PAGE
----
I finally went ahead and downloaded a game from XBox Live Arcade. Two actually, but the old Sega Genesis title Comix Zone is kicking my rear, so there's not much to say. I haven't even finished the second "page". So, Scott Pilgrim vs. the World: The Game.
It's a game based on the comic storyline, styled as an old-school NES beat 'em up. The game doesn't waste any time on the whole thing where Scott was dating Ramona before he broke up with Knives, or the part where he got kind of whiny about the whole "attacked by evil exes" thing. Which means I didn't spend the majority of the game wanting to see him punched in the face like I did during the movie. Too bad it still happened a lot. Sorry, Scott.
You move through levels, fighting loads of various henchmen types, periodic mini-bosses, and eventually, each level ends with a fight against one of the 7 evil exes. You level up as you go along, learning new moves, and there are stores where you can step in to buy food to boost your health, or other supplies to boost your stats. I don't understand why the leveling up doesn't boost your stats, though. Isn't that pretty standard in games that have leveling up? You get stronger, faster, etc. Here, that only happens if you buy stuff to specifically do it. Oh, beating up people gives you money. I guess I rob their pummeled bodies. Hey, they attacked me first, unless I was able to get the drop on them.
I've never been much good at these sorts of games. Not fast enough, or I'm not smart enough about knowing when to stop attacking and start blocking, something like that. At least this game gives infinite continues, and allows you to save your progress. I appreciate that. I've managed to beat it twice so far, with Scott and Kim. The most consistently frustrating part is the battle with Gigadeon. He's the second stage in the 4 (or 6, depending on how you look at it) part final boss battle. He just never seems to die, especially once he knocks me off the ledge and I lose the really awesome sword. And he's really cheap. He punches me off the ledge, I fall, lose some health, reappear on the cliff. If I don't hit block instantly, he punches me off again. He'll keep that up as many times as it takes to kill me if he can. And, of course, he can just attack me while I'm in the middle of hitting him. I hate that kind of crap.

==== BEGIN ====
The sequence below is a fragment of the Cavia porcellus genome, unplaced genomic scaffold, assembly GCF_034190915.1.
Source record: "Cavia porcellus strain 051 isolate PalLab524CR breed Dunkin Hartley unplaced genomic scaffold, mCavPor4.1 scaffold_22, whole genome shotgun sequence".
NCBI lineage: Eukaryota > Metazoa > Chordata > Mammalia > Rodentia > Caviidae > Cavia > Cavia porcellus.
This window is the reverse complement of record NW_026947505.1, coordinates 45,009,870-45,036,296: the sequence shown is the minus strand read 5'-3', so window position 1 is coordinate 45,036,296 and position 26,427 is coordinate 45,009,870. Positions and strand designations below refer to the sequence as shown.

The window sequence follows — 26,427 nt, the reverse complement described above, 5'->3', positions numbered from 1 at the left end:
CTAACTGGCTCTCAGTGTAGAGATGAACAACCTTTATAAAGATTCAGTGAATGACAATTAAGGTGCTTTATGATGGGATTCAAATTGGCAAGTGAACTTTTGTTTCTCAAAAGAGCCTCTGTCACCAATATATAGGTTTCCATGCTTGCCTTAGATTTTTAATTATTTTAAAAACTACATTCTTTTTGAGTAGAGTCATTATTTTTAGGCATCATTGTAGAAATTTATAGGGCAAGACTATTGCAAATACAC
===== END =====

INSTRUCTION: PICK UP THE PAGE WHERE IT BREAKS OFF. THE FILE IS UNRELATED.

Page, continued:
But it's usually a lot of fun. When I did manage to beat the game, I felt happy about that, even if Scott's ending didn't seem entirely right. You can go back and play earlier levels whenever you want, to level up some more, get more money, or just because you want to have easy fights. I liked the look of the game, it captures Bryan Lee O'Malley's art style, but also looks like an 8-bit video game. Each character gets their own variations on the basic style of attacks, and their own more specialized moves. Kim has this nifty attack when she's in the air where she can dive feet first at an enemy, then bounce back up in the air, and do it again and again, at the same person or a different target.
I love the music, it's all very good for wanting to run around and fight various people. There's even a generic big guy goon in the early levels with a douchey fedora. I really enjoy fighting him, maybe because he's a little bit of a challenge at low levels, so it's nice to see him later on, when I can take him out in one or two hits. Satisfying.
I'm definitely disappointed I have to shell out for downloadable content if I want to be able to play as Knives. She was my favorite character in the movie (her or Wallace, but he didn't do any fighting). She is the default support character, but that means she pops up for a second and helps when you call her. You can also fight and defeat her father, then he'll show up sometimes. Haven't gotten him to show up to help Kim yet. I think it's random. Anyway, it's a really fun game when I'm not getting frustrated enough with that one boss fight that I want to throw the controller.